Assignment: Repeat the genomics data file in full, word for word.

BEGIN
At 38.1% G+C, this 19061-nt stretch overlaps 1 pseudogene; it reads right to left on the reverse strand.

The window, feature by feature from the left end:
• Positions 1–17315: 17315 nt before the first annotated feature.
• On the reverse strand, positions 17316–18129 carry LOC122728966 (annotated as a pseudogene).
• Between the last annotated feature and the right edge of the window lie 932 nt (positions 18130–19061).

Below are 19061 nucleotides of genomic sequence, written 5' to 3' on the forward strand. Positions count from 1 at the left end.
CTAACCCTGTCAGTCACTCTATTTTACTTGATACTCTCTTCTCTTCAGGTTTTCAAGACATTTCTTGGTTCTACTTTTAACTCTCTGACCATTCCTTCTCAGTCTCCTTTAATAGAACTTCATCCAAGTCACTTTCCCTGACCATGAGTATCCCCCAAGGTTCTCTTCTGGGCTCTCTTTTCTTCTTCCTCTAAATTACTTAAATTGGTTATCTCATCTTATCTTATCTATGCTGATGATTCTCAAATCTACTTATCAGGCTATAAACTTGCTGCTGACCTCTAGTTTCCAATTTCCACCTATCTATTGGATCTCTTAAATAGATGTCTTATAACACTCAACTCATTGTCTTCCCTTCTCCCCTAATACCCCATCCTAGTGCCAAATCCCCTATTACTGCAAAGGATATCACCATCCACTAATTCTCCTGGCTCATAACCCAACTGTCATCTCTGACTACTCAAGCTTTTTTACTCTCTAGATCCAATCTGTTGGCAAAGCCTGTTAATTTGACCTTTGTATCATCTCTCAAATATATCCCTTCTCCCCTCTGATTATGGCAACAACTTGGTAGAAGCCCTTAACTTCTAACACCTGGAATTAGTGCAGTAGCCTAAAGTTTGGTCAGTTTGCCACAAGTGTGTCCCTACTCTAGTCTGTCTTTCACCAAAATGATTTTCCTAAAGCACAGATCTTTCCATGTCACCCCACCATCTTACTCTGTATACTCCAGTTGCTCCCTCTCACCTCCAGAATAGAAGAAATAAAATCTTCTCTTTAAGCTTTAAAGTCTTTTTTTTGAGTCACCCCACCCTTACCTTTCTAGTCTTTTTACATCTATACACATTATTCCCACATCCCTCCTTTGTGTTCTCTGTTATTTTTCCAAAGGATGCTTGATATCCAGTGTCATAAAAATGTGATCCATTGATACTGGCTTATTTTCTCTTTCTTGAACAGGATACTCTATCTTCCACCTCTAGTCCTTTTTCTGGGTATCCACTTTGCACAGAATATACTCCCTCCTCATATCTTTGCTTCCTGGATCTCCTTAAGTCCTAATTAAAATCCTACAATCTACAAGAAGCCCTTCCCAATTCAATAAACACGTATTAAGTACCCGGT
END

At 38.1% G+C, this 19061-nt stretch overlaps 1 pseudogene; it reads right to left on the reverse strand.

The window, feature by feature from the left end:
• Positions 1–17315: 17315 nt before the first annotated feature.
• On the reverse strand, positions 17316–18129 carry LOC122728966 (annotated as a pseudogene).
• Between the last annotated feature and the right edge of the window lie 932 nt (positions 18130–19061).

Below are 19061 nucleotides of genomic sequence, written 5' to 3' on the forward strand. Positions count from 1 at the left end.
CTAACCCTGTCAGTCACTCTATTTTACTTGATACTCTCTTCTCTTCAGGTTTTCAAGACATTTCTTGGTTCTACTTTTAACTCTCTGACCATTCCTTCTCAGTCTCCTTTAATAGAACTTCATCCAAGTCACTTTCCCTGACCATGAGTATCCCCCAAGGTTCTCTTCTGGGCTCTCTTTTCTTCTTCCTCTAAATTACTTAAATTGGTTATCTCATCTTATCTTATCTATGCTGATGATTCTCAAATCTACTTATCAGGCTATAAACTTGCTGCTGACCTCTAGTTTCCAATTTCCACCTATCTATTGGATCTCTTAAATAGATGTCTTATAACACTCAACTCATTGTCTTCCCTTCTCCCCTAATACCCCATCCTAGTGCCAAATCCCCTATTACTGCAAAGGATATCACCATCCACTAATTCTCCTGGCTCATAACCCAACTGTCATCTCTGACTACTCAAGCTTTTTTACTCTCTAGATCCAATCTGTTGGCAAAGCCTGTTAATTTGACCTTTGTATCATCTCTCAAATATATCCCTTCTCCCCTCTGATTATGGCAACAACTTGGTAGAAGCCCTTAACTTCTAACACCTGGAATTAGTGCAGTAGCCTAAAGTTTGGTCAGTTTGCCACAAGTGTGTCCCTACTCTAGTCTGTCTTTCACCAAAATGATTTTCCTAAAGCACAGATCTTTCCATGTCACCCCACCATCTTACTCTGTATACTCCAGTTGCTCCCTCTCACCTCCAGAATAGAAGAAATAAAATCTTCTCTTTAAGCTTTAAAGTCTTTTTTTTGAGTCACCCCACCCTTACCTTTCTAGTCTTTTTACATCTATACACATTATTCCCACATCCCTCCTTTGTGTTCTCTGTTATTTTTCCAAAGGATGCTTGATATCCAGTGTCATAAAAATGTGATCCATTGATACTGGCTTATTTTCTCTTTCTTGAACAGGATACTCTATCTTCCACCTCTAGTCCTTTTTCTGGGTATCCACTTTGCACAGAATATACTCCCTCCTCATATCTTTGCTTCCTGGATCTCCTTAAGTCCTAATTAAAATCCTACAATCTACAAGAAGCCCTTCCCAATTCAATAAACACGTATTAAGTACCCGGT